“She just gets out there and she knows that every game counts. She just wants to put everything into every game, and she prepares herself better than anybody.” This week, she will do so for one last time, before the focus shifts to the family she hopes to start with Tony, a former Canberra Cannons guard and her husband of almost three years. Coaching does not appeal, but Boniello may draw on what she calls her disappointments in life, and disappointments in selections”, to assume a player welfare role.
Which for now leaves one of the game’s most respected players, and one of its unluckiest, trying in vain to describe her own career in 50 words or less. “Ooooh, up and down, there’s three words,” she said. “I’ve given everything a go, I suppose. I’ve had some really great times and have such great memories and there’s been some real down-and-out times as well.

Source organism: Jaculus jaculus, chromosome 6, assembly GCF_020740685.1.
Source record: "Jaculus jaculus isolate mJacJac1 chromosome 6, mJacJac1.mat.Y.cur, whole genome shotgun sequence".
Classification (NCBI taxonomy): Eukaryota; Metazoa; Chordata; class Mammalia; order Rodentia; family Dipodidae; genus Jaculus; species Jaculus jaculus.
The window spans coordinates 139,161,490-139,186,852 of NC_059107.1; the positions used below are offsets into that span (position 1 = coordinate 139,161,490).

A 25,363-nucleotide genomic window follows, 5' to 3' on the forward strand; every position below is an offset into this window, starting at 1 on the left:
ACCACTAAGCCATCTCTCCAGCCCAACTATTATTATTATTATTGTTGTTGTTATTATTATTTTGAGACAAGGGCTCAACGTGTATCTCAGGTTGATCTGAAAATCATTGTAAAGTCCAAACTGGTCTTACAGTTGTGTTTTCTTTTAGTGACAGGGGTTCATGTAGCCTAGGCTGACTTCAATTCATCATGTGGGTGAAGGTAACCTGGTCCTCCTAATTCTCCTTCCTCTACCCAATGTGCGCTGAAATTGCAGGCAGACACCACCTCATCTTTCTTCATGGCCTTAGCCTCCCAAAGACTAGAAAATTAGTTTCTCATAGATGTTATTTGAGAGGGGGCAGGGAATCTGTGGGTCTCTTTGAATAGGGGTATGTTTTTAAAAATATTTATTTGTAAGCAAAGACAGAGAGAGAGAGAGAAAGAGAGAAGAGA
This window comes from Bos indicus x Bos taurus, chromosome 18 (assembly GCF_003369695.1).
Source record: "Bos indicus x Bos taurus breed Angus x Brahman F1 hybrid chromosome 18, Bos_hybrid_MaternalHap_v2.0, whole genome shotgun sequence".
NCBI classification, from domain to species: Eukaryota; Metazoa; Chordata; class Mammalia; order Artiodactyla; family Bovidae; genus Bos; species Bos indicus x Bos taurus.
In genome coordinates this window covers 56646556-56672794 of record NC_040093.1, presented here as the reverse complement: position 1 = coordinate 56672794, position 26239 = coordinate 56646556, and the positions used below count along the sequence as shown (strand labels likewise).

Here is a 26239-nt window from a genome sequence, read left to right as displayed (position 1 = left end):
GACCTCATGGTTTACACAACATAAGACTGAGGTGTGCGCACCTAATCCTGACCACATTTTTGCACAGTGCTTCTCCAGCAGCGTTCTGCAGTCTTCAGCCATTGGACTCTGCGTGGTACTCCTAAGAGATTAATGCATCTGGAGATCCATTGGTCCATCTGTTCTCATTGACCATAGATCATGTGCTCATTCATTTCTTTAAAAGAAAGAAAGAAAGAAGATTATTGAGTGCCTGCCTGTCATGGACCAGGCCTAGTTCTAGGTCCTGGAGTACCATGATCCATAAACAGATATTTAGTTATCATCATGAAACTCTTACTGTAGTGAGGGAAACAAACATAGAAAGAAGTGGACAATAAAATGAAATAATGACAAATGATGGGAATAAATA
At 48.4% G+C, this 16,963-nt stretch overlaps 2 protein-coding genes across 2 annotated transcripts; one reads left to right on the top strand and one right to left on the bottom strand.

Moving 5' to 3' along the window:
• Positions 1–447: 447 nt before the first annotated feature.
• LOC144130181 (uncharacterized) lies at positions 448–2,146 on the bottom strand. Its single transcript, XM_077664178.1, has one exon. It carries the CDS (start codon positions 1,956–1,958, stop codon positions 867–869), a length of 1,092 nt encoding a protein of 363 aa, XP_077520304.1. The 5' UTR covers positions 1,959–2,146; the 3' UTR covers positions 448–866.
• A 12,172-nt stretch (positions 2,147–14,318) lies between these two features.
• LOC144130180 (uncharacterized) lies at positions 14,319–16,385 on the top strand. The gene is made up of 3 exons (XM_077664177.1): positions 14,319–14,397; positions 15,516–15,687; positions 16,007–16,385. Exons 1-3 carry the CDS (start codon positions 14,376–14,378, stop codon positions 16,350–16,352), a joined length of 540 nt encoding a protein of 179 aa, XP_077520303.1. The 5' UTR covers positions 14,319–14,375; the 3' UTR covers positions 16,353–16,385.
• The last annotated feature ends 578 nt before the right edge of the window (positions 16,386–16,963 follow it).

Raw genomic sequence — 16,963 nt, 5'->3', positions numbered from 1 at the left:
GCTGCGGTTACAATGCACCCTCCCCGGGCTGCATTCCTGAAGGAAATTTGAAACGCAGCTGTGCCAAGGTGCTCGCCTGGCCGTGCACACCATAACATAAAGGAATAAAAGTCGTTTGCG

“When I look back, it brings a smile to my face, and the standout thing is the friendships that you make along the way and that you keep forever. For me, it just means so much. The good times that we had just override everything else that happens along the way.”
2003 GRAND FINAL
Sydney Swifts v Melbourne Phoenix
8pm on Friday, 12 September, at the SuperDome, Sydney
TV: ABC, Saturday, 13 September, 4-5pm (replay).
CROWD: More than 8000 tickets have been sold. The SuperDome capacity is 20,000 and organisers hope to trump the 10,000 at the 1991 world championship final between Australia and New Zealand.